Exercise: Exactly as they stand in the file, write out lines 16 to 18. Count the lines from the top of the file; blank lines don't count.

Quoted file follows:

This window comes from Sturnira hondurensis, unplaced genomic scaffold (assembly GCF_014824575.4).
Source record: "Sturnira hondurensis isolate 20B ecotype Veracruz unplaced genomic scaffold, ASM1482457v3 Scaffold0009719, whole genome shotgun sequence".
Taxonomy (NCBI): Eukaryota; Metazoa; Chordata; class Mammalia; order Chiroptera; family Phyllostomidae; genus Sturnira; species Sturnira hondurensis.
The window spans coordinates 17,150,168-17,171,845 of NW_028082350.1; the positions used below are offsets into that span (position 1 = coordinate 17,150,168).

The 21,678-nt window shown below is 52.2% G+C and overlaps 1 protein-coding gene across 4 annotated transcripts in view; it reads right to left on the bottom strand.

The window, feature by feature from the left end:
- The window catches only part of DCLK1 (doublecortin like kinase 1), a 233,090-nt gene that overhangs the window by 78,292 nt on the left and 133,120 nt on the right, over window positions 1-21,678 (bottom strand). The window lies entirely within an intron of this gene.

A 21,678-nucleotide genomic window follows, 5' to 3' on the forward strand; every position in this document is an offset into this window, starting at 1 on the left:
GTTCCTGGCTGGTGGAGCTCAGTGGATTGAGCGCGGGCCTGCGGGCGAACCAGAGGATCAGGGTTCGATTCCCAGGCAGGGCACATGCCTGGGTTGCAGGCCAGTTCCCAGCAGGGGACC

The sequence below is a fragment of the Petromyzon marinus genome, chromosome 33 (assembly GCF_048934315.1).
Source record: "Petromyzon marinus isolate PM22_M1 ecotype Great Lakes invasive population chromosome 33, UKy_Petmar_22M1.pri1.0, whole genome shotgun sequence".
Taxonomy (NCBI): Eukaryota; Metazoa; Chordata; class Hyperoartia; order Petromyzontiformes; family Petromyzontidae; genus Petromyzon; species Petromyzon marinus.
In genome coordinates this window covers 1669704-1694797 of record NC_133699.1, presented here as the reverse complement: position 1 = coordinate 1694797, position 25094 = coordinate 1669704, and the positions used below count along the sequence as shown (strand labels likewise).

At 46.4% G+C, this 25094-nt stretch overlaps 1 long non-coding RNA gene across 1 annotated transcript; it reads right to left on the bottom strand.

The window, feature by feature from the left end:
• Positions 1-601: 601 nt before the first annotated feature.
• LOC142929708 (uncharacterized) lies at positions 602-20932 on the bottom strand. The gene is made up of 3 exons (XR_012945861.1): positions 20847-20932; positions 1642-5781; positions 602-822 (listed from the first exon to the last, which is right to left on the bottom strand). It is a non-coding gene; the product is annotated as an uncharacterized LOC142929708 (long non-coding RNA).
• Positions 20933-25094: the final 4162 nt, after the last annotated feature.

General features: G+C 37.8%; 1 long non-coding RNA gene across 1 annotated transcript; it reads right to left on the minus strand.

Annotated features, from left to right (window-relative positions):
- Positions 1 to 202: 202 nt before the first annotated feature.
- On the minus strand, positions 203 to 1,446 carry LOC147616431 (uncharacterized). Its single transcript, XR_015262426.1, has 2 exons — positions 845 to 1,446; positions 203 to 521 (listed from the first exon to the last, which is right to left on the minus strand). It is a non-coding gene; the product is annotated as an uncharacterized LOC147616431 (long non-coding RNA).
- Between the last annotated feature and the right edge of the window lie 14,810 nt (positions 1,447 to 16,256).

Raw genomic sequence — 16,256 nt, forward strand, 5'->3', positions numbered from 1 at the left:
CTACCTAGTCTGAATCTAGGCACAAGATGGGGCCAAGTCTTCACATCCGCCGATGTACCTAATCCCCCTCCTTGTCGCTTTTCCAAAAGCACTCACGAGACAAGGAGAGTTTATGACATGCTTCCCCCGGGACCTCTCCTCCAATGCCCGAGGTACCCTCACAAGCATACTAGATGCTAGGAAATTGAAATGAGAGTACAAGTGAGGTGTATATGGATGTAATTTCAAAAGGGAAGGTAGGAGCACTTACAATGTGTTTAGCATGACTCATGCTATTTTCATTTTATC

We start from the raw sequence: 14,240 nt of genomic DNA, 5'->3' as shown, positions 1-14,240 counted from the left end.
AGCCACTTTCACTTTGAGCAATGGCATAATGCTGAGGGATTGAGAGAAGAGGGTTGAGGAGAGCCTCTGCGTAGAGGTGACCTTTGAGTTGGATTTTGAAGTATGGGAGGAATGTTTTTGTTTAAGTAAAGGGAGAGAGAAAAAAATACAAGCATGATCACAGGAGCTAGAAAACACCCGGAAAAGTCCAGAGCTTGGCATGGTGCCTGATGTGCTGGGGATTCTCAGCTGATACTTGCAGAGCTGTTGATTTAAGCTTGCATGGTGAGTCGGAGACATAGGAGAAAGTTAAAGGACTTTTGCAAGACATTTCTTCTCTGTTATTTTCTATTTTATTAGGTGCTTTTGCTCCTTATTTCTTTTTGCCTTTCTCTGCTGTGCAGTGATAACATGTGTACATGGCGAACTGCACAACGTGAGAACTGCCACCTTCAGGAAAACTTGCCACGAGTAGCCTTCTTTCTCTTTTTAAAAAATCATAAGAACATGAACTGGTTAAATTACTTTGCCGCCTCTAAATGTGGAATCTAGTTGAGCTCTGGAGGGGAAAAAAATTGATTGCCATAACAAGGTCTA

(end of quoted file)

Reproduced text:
• Positions 1-601: 601 nt before the first annotated feature.
• LOC142929708 (uncharacterized) lies at positions 602-20932 on the bottom strand. The gene is made up of 3 exons (XR_012945861.1): positions 20847-20932; positions 1642-5781; positions 602-822 (listed from the first exon to the last, which is right to left on the bottom strand). It is a non-coding gene; the product is annotated as an uncharacterized LOC142929708 (long non-coding RNA).
• Positions 20933-25094: the final 4162 nt, after the last annotated feature.